What started as rallies commemorating the second anniversary of the Egyptian Revolution on Friday has turned into several days of clashes, with scores slain and well over 1,000 wounded, and three provinces in a “state of emergency” with mandatory 9 pm curfews.
The first violence saw attempts by opposition parties to rally the demonstrators to attack government offices, accusing the ruling Freedom and Justice Party (FJP) of “stealing” the revolution from them.
Things got dramatically worse on Saturday, with protesters still in the streets when a court announced that 21 defendants in the Port Said soccer riots had been sentenced to death, sparking massive violence in the key coastal city. At least 44 were killed Saturday.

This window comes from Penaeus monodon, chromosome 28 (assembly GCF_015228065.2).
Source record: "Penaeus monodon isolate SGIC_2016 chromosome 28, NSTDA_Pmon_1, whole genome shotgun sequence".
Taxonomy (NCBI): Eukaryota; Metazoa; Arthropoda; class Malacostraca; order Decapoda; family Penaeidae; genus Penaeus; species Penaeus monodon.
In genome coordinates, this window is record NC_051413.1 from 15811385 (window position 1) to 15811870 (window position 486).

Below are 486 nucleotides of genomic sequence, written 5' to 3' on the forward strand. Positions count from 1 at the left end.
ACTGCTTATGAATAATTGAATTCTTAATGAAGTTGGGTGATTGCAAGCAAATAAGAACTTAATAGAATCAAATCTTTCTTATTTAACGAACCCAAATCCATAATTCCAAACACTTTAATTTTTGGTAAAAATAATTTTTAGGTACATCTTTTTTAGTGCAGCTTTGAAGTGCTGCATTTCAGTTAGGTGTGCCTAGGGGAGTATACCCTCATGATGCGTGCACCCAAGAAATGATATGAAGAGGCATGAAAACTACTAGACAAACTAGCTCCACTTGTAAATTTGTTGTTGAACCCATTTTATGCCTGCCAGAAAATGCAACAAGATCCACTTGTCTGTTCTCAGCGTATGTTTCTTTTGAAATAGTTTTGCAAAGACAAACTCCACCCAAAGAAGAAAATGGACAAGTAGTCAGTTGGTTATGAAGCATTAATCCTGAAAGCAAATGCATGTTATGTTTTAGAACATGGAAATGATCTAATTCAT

On February 1, 2012, at least 79 people were killed and over 1,000 wounded in a soccer riot, when the local Al-Masry team’s fans stormed the pitch, attacking fans and players affiliated with Cairo’s al-Ahly SC. At the time, officials blamed remnants of the Mubarak regime for firing up the crowd, noting that the incident happened on the anniversary of the attack on Tahrir Square protesters.
The trial was extremely polarizing, and with all the people sentenced to death fans of the local team, there is a sense in Port Said that the verdict was part of a string of decisions alienating them, and that the verdict was more political than evidentiary.
Violence in Port Said continued into Sunday, when tens of thousands of mourners took to the streets after the funeral of those slain in Saturday’s protests, and ended up clashing with police. Seven were slain and 630 more wounded. President Mohamed Morsi announced the curfews today in an emotional press conference, vowed harsher measures if the violence continued.
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